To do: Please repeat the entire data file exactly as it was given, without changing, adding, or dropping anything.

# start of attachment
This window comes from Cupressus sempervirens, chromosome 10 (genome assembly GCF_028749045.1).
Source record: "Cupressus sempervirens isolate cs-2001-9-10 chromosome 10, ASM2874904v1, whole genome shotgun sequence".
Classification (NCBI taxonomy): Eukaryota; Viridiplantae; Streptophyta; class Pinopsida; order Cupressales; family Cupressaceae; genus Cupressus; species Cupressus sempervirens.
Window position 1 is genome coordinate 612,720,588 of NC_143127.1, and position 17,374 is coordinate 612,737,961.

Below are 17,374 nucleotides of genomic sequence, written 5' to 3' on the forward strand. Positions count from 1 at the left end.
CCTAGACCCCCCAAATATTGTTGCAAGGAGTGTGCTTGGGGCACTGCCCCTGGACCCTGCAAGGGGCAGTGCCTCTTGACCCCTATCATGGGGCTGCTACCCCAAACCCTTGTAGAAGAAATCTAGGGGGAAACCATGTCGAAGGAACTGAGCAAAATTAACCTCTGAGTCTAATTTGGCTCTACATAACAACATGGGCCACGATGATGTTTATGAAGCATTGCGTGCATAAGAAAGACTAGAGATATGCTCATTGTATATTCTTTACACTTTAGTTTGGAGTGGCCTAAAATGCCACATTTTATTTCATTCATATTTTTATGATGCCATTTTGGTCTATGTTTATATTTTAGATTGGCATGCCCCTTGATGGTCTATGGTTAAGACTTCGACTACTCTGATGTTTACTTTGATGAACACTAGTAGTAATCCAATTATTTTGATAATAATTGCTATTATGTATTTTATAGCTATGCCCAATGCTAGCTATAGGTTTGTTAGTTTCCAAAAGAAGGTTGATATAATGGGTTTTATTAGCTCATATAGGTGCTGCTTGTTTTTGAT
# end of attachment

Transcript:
This window comes from Cupressus sempervirens, chromosome 10 (genome assembly GCF_028749045.1).
Source record: "Cupressus sempervirens isolate cs-2001-9-10 chromosome 10, ASM2874904v1, whole genome shotgun sequence".
Classification (NCBI taxonomy): Eukaryota; Viridiplantae; Streptophyta; class Pinopsida; order Cupressales; family Cupressaceae; genus Cupressus; species Cupressus sempervirens.
Window position 1 is genome coordinate 612,720,588 of NC_143127.1, and position 17,374 is coordinate 612,737,961.

Below are 17,374 nucleotides of genomic sequence, written 5' to 3' on the forward strand. Positions count from 1 at the left end.
CCTAGACCCCCCAAATATTGTTGCAAGGAGTGTGCTTGGGGCACTGCCCCTGGACCCTGCAAGGGGCAGTGCCTCTTGACCCCTATCATGGGGCTGCTACCCCAAACCCTTGTAGAAGAAATCTAGGGGGAAACCATGTCGAAGGAACTGAGCAAAATTAACCTCTGAGTCTAATTTGGCTCTACATAACAACATGGGCCACGATGATGTTTATGAAGCATTGCGTGCATAAGAAAGACTAGAGATATGCTCATTGTATATTCTTTACACTTTAGTTTGGAGTGGCCTAAAATGCCACATTTTATTTCATTCATATTTTTATGATGCCATTTTGGTCTATGTTTATATTTTAGATTGGCATGCCCCTTGATGGTCTATGGTTAAGACTTCGACTACTCTGATGTTTACTTTGATGAACACTAGTAGTAATCCAATTATTTTGATAATAATTGCTATTATGTATTTTATAGCTATGCCCAATGCTAGCTATAGGTTTGTTAGTTTCCAAAAGAAGGTTGATATAATGGGTTTTATTAGCTCATATAGGTGCTGCTTGTTTTTGAT